- Other posters: Businesses are required to post signs and posters describing the rules for maintaining social distancing, hygiene protocols, cleaning, and disinfecting. These include an Employer Poster and a Worker Poster.
Office Space Reopening
Click here to review the most up-to-date office standards.
On May 28, Mayor Marty Walsh announced a new framework for all office spaces located within Boston. This framework is in place as an operational recommendation to be used as a reference in line with Federal and State-wide mandates. These operational recommendations apply to operations during Phase 1 of the Commonwealth’s phased reopening plan, and are subject to revision and modification during subsequent phases or as necessitated by public health considerations.
The Baker-Polito Administration and the Mayor's Office have made it very clear that they hope employees who can work from home continue to do so throughout this recovery in order to limit potential exposure and allow for a successful and resilient reopening.
MassDEP Releases New Guidance Addressing Stagnant Water in Buildings
Due to the COVID-19 pandemic, many buildings and facilities have had little or no water flowing through the pipes or fixtures for an extended period of time. In response, the Massachusetts Department of Environmental Protection (MassDEP) has released guidance addressing the issue of stagnant water in buildings, recommending that building owners and property managers take steps to protect public health by minimizing water stagnation during these closures. The Guidance includes but is not limited to the maintenance of the hot water and water treatment systems in the building, regular flushing of the building’s plumbing system, and a recommendation to consider developing a water management program for building water systems and all devices that use water.
Governor Baker Eviction Diversion Initiative
On July 20, Governor Baker extended the pause on evictions and foreclosures for 60-days through the authority granted to the governor by Chapter 65 of the Acts of 2020, An Act providing for a moratorium on evictions and foreclosures during the COVID-19 Emergency. The legislation, signed on April 20, institutes moratoriums on non-emergency evictions of residents and small businesses in the Commonwealth. This moratorium expired on October 17, 2020. NAIOP recognized the importance of helping small businesses who have been impacted by this crisis and we were happy to see that the final bill included language that serves small businesses and commercial landlords across the Commonwealth in these uncertain times. We are grateful to the many members who provided technical expertise on this issue.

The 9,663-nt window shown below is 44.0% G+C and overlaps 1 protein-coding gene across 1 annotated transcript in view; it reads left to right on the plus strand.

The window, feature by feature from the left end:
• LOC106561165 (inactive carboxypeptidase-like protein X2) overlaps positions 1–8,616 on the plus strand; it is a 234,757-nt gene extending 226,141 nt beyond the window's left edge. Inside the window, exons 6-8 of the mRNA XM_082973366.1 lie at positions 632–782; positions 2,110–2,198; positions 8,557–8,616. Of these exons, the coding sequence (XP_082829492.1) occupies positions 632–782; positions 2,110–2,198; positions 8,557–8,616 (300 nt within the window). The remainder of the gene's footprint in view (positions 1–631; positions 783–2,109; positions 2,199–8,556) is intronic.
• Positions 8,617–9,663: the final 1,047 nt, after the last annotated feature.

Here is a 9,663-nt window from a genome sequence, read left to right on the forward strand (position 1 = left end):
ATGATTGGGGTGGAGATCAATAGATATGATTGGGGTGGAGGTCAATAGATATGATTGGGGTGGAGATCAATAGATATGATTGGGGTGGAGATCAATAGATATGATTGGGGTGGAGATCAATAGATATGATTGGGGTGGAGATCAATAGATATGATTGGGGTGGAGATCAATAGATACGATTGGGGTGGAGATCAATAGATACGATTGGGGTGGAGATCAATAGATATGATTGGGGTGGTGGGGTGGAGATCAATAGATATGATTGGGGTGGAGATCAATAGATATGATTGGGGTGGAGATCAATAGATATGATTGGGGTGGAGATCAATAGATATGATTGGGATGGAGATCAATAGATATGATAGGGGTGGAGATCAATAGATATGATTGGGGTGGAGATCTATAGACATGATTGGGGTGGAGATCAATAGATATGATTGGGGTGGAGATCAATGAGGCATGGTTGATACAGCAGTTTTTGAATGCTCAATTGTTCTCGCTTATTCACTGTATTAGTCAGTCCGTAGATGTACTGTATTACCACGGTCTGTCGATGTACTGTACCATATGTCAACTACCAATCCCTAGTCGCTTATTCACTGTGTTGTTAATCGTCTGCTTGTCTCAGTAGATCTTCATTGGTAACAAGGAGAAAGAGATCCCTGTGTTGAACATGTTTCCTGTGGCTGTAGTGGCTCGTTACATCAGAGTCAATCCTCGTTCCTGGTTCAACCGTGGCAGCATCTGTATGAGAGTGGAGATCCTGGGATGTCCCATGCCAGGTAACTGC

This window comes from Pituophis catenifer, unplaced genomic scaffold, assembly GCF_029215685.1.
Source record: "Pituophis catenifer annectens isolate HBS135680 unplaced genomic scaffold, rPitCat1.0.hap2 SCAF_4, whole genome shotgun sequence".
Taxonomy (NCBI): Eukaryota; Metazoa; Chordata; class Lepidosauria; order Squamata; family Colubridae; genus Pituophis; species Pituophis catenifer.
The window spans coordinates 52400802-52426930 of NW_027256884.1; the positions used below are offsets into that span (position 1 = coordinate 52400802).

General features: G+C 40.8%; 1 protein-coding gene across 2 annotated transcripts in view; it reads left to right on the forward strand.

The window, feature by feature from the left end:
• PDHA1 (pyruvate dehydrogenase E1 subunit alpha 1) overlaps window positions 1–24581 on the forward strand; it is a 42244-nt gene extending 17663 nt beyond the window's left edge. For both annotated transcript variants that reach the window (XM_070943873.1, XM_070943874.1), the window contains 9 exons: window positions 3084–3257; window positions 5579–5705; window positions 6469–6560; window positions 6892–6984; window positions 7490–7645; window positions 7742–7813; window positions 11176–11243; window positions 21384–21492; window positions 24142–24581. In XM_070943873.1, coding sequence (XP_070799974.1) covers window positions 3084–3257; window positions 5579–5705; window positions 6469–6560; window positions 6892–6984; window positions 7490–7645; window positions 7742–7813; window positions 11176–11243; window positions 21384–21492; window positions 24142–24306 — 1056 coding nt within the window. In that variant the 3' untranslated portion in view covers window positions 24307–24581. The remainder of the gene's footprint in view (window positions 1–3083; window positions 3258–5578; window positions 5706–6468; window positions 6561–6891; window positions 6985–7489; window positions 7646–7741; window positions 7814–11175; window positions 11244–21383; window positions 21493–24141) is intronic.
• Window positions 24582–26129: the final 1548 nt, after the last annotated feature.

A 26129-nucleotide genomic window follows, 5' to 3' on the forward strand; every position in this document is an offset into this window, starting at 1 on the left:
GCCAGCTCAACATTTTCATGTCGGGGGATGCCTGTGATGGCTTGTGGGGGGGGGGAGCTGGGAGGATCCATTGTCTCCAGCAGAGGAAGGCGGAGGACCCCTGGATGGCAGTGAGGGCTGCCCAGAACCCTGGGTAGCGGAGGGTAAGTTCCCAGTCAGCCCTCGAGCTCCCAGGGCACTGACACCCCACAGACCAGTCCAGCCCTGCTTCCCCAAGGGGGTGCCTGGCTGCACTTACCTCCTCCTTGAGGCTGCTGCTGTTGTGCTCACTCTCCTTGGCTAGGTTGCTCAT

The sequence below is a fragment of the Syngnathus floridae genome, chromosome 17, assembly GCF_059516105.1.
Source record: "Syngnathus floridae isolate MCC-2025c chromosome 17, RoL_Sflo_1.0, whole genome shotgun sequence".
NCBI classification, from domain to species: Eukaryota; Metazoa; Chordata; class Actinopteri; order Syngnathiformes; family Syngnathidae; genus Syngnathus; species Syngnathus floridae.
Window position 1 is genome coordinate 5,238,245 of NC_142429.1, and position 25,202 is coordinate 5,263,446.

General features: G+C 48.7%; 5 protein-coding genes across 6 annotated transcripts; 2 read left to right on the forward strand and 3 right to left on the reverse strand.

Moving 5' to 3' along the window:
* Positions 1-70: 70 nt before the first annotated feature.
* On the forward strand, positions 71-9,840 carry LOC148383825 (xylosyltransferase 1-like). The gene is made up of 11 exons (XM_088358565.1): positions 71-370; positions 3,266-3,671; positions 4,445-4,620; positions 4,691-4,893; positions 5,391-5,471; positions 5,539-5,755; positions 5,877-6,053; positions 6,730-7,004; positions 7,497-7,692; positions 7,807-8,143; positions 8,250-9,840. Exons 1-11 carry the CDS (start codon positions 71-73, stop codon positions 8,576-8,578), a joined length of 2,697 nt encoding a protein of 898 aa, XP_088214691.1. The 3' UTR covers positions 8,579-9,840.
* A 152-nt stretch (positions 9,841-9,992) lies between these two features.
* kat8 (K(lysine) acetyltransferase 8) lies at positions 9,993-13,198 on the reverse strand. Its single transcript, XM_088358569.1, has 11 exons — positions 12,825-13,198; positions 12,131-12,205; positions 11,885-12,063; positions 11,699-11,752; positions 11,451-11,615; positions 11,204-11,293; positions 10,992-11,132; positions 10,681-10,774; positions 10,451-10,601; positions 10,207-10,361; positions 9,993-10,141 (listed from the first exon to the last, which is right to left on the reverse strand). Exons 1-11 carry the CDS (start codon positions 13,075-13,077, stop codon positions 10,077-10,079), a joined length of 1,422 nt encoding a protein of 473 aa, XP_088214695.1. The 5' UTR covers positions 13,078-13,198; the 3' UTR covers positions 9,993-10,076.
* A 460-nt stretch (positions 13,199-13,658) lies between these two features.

Mayor Walsh Announces Housing Stability Pledge
In early October 2020, Mayor Walsh announced the creation of the Housing Stability Pledge for landlords. The Pledge, aimed to deter residential evictions during the COVID-19 pandemic, requires landlords to abide by the current CDC Eviction Order; engage with tenants to create a payment plan; accept rental assistance where available; and make rent adjustments for Section 8/MRVP families who are falling behind on their rent. This is an opt-in program for residential landlords located within the City of Boston.
An Act to Guarantee Housing Stability During the COVID-19 Emergency and Recovery
On June 30, Representative Mike Connolly and Senator Patricia Jehlen filed H.4878/S. 2831 An Act to Guarantee Housing Stability During the COVID-19 Emergency. This bill is an attempt to enact a sweeping eviction moratorium that would have negative ripple effects throughout the entire economy for years to come. This moratorium would last twelve-months from the end of the March 10 state of emergency. Such an action would cripple real estate, creating extensive short- and long-term impacts on the housing market. Not only is a twelve-month extension an arbitrary and onerous length of time, but, seeing as we are still under a state of emergency, it could be extended far longer than intended. For example, if the state of emergency remains in place until January 2021, the moratorium would not expire until January 2022.
Additionally, this bill would impose rent cancellation and rent control, unfairly expose good faith property owners to 93A damages, and seal records of all renters, not just those impacted by COVID-19. These provisions, and others, will damage every property owner in Massachusetts, further exacerbate the state’s housing crisis, and significantly disincentivize development, the state’s best hope to spur economic recovery.
NAIOP was pleased that this legislation was not included in the House's Economic Development Bill. Further, while it has been refiled for the 2021/22 Legislative Session, no further action was taken on this proposal during the end of the 2019/20 session.
Construction Restart, Moratoriums & Guidance